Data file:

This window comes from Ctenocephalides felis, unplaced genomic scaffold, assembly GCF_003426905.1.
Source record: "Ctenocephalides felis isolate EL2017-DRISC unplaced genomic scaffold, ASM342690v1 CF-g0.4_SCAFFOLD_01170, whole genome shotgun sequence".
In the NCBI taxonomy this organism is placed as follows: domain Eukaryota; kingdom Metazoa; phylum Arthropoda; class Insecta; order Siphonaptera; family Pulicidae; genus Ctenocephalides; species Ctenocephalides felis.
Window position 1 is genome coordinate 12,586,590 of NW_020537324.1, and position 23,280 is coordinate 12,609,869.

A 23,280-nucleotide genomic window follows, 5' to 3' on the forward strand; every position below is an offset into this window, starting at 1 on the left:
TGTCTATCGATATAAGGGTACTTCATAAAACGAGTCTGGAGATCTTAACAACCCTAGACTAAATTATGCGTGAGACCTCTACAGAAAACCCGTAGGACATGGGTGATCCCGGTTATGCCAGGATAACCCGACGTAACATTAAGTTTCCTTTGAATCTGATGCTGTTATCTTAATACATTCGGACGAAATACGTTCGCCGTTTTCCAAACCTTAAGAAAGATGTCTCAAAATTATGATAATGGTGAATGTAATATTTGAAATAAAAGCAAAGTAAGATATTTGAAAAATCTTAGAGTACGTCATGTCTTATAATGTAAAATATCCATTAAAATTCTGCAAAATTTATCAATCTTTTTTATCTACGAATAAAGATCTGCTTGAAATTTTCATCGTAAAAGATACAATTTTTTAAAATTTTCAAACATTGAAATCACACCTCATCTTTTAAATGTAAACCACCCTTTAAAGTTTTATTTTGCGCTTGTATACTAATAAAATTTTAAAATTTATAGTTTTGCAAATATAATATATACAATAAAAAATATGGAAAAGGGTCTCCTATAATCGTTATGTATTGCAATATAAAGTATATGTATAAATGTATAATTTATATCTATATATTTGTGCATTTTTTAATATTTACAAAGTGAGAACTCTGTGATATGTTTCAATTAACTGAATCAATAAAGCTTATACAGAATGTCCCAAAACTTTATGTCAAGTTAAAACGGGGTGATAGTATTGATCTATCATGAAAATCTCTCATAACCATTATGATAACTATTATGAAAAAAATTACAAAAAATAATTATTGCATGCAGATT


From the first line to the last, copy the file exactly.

This window comes from Ctenocephalides felis, unplaced genomic scaffold, assembly GCF_003426905.1.
Source record: "Ctenocephalides felis isolate EL2017-DRISC unplaced genomic scaffold, ASM342690v1 CF-g0.4_SCAFFOLD_01170, whole genome shotgun sequence".
In the NCBI taxonomy this organism is placed as follows: domain Eukaryota; kingdom Metazoa; phylum Arthropoda; class Insecta; order Siphonaptera; family Pulicidae; genus Ctenocephalides; species Ctenocephalides felis.
Window position 1 is genome coordinate 12,586,590 of NW_020537324.1, and position 23,280 is coordinate 12,609,869.

A 23,280-nucleotide genomic window follows, 5' to 3' on the forward strand; every position below is an offset into this window, starting at 1 on the left:
TGTCTATCGATATAAGGGTACTTCATAAAACGAGTCTGGAGATCTTAACAACCCTAGACTAAATTATGCGTGAGACCTCTACAGAAAACCCGTAGGACATGGGTGATCCCGGTTATGCCAGGATAACCCGACGTAACATTAAGTTTCCTTTGAATCTGATGCTGTTATCTTAATACATTCGGACGAAATACGTTCGCCGTTTTCCAAACCTTAAGAAAGATGTCTCAAAATTATGATAATGGTGAATGTAATATTTGAAATAAAAGCAAAGTAAGATATTTGAAAAATCTTAGAGTACGTCATGTCTTATAATGTAAAATATCCATTAAAATTCTGCAAAATTTATCAATCTTTTTTATCTACGAATAAAGATCTGCTTGAAATTTTCATCGTAAAAGATACAATTTTTTAAAATTTTCAAACATTGAAATCACACCTCATCTTTTAAATGTAAACCACCCTTTAAAGTTTTATTTTGCGCTTGTATACTAATAAAATTTTAAAATTTATAGTTTTGCAAATATAATATATACAATAAAAAATATGGAAAAGGGTCTCCTATAATCGTTATGTATTGCAATATAAAGTATATGTATAAATGTATAATTTATATCTATATATTTGTGCATTTTTTAATATTTACAAAGTGAGAACTCTGTGATATGTTTCAATTAACTGAATCAATAAAGCTTATACAGAATGTCCCAAAACTTTATGTCAAGTTAAAACGGGGTGATAGTATTGATCTATCATGAAAATCTCTCATAACCATTATGATAACTATTATGAAAAAAATTACAAAAAATAATTATTGCATGCAGATT